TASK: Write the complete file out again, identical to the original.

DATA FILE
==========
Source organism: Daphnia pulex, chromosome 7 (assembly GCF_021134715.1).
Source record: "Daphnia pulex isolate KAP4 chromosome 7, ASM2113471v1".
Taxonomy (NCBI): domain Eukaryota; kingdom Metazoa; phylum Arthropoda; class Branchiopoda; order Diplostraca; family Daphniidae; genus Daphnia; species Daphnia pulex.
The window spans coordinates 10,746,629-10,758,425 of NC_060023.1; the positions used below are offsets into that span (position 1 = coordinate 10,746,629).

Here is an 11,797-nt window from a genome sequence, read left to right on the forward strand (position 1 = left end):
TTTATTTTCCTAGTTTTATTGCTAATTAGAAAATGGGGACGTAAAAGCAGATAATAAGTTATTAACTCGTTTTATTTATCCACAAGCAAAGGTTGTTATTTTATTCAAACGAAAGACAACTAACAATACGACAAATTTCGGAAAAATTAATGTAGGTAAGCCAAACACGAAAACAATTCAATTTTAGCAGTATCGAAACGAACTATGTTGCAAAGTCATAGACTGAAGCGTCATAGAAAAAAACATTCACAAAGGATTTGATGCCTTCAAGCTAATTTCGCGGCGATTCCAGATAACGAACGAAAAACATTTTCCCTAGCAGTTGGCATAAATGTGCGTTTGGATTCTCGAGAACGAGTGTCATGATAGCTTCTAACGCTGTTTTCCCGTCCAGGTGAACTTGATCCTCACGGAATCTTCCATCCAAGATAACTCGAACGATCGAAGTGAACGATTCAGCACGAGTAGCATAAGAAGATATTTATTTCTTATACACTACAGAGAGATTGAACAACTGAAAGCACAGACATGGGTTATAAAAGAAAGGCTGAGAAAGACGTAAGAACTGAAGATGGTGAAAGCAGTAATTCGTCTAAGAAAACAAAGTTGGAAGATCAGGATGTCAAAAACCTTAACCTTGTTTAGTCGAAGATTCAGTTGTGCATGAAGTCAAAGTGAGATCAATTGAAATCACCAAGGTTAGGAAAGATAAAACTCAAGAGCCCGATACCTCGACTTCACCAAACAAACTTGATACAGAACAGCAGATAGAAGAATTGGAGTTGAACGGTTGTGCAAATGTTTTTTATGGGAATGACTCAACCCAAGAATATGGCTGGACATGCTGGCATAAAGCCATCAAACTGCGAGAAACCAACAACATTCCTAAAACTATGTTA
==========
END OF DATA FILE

Source organism: Daphnia pulex, chromosome 7 (assembly GCF_021134715.1).
Source record: "Daphnia pulex isolate KAP4 chromosome 7, ASM2113471v1".
Taxonomy (NCBI): domain Eukaryota; kingdom Metazoa; phylum Arthropoda; class Branchiopoda; order Diplostraca; family Daphniidae; genus Daphnia; species Daphnia pulex.
The window spans coordinates 10,746,629-10,758,425 of NC_060023.1; the positions used below are offsets into that span (position 1 = coordinate 10,746,629).

Here is an 11,797-nt window from a genome sequence, read left to right on the forward strand (position 1 = left end):
TTTATTTTCCTAGTTTTATTGCTAATTAGAAAATGGGGACGTAAAAGCAGATAATAAGTTATTAACTCGTTTTATTTATCCACAAGCAAAGGTTGTTATTTTATTCAAACGAAAGACAACTAACAATACGACAAATTTCGGAAAAATTAATGTAGGTAAGCCAAACACGAAAACAATTCAATTTTAGCAGTATCGAAACGAACTATGTTGCAAAGTCATAGACTGAAGCGTCATAGAAAAAAACATTCACAAAGGATTTGATGCCTTCAAGCTAATTTCGCGGCGATTCCAGATAACGAACGAAAAACATTTTCCCTAGCAGTTGGCATAAATGTGCGTTTGGATTCTCGAGAACGAGTGTCATGATAGCTTCTAACGCTGTTTTCCCGTCCAGGTGAACTTGATCCTCACGGAATCTTCCATCCAAGATAACTCGAACGATCGAAGTGAACGATTCAGCACGAGTAGCATAAGAAGATATTTATTTCTTATACACTACAGAGAGATTGAACAACTGAAAGCACAGACATGGGTTATAAAAGAAAGGCTGAGAAAGACGTAAGAACTGAAGATGGTGAAAGCAGTAATTCGTCTAAGAAAACAAAGTTGGAAGATCAGGATGTCAAAAACCTTAACCTTGTTTAGTCGAAGATTCAGTTGTGCATGAAGTCAAAGTGAGATCAATTGAAATCACCAAGGTTAGGAAAGATAAAACTCAAGAGCCCGATACCTCGACTTCACCAAACAAACTTGATACAGAACAGCAGATAGAAGAATTGGAGTTGAACGGTTGTGCAAATGTTTTTTATGGGAATGACTCAACCCAAGAATATGGCTGGACATGCTGGCATAAAGCCATCAAACTGCGAGAAACCAACAACATTCCTAAAACTATGTTA